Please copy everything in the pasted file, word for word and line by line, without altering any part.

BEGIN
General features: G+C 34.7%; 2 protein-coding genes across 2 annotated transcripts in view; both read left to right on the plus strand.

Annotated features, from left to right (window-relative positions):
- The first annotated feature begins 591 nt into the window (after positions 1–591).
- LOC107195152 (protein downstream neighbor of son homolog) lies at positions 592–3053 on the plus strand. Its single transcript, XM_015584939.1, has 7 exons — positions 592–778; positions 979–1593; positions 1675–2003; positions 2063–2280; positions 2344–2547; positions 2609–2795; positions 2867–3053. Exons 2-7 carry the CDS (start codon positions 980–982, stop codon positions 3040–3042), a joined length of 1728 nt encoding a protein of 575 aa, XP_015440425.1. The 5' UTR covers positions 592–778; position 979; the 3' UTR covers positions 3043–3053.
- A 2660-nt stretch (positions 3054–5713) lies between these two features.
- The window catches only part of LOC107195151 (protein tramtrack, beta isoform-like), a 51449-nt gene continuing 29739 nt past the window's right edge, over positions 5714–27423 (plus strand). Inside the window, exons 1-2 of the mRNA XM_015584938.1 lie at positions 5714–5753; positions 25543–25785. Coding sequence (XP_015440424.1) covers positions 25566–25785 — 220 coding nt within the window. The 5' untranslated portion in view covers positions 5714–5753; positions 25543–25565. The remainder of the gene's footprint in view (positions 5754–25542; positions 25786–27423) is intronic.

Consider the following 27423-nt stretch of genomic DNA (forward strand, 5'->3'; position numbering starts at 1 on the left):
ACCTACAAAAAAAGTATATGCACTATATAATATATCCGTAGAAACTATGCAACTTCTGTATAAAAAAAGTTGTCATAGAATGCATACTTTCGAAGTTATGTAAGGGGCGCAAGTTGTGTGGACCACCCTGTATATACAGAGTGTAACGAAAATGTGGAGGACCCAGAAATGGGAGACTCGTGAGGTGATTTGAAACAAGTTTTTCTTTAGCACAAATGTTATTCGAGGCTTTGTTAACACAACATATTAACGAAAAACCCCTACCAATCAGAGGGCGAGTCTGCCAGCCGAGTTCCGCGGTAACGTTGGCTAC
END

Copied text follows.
General features: G+C 34.7%; 2 protein-coding genes across 2 annotated transcripts in view; both read left to right on the plus strand.

Annotated features, from left to right (window-relative positions):
- The first annotated feature begins 591 nt into the window (after positions 1–591).
- LOC107195152 (protein downstream neighbor of son homolog) lies at positions 592–3053 on the plus strand. Its single transcript, XM_015584939.1, has 7 exons — positions 592–778; positions 979–1593; positions 1675–2003; positions 2063–2280; positions 2344–2547; positions 2609–2795; positions 2867–3053. Exons 2-7 carry the CDS (start codon positions 980–982, stop codon positions 3040–3042), a joined length of 1728 nt encoding a protein of 575 aa, XP_015440425.1. The 5' UTR covers positions 592–778; position 979; the 3' UTR covers positions 3043–3053.
- A 2660-nt stretch (positions 3054–5713) lies between these two features.
- The window catches only part of LOC107195151 (protein tramtrack, beta isoform-like), a 51449-nt gene continuing 29739 nt past the window's right edge, over positions 5714–27423 (plus strand). Inside the window, exons 1-2 of the mRNA XM_015584938.1 lie at positions 5714–5753; positions 25543–25785. Coding sequence (XP_015440424.1) covers positions 25566–25785 — 220 coding nt within the window. The 5' untranslated portion in view covers positions 5714–5753; positions 25543–25565. The remainder of the gene's footprint in view (positions 5754–25542; positions 25786–27423) is intronic.

Consider the following 27423-nt stretch of genomic DNA (forward strand, 5'->3'; position numbering starts at 1 on the left):
ACCTACAAAAAAAGTATATGCACTATATAATATATCCGTAGAAACTATGCAACTTCTGTATAAAAAAAGTTGTCATAGAATGCATACTTTCGAAGTTATGTAAGGGGCGCAAGTTGTGTGGACCACCCTGTATATACAGAGTGTAACGAAAATGTGGAGGACCCAGAAATGGGAGACTCGTGAGGTGATTTGAAACAAGTTTTTCTTTAGCACAAATGTTATTCGAGGCTTTGTTAACACAACATATTAACGAAAAACCCCTACCAATCAGAGGGCGAGTCTGCCAGCCGAGTTCCGCGGTAACGTTGGCTAC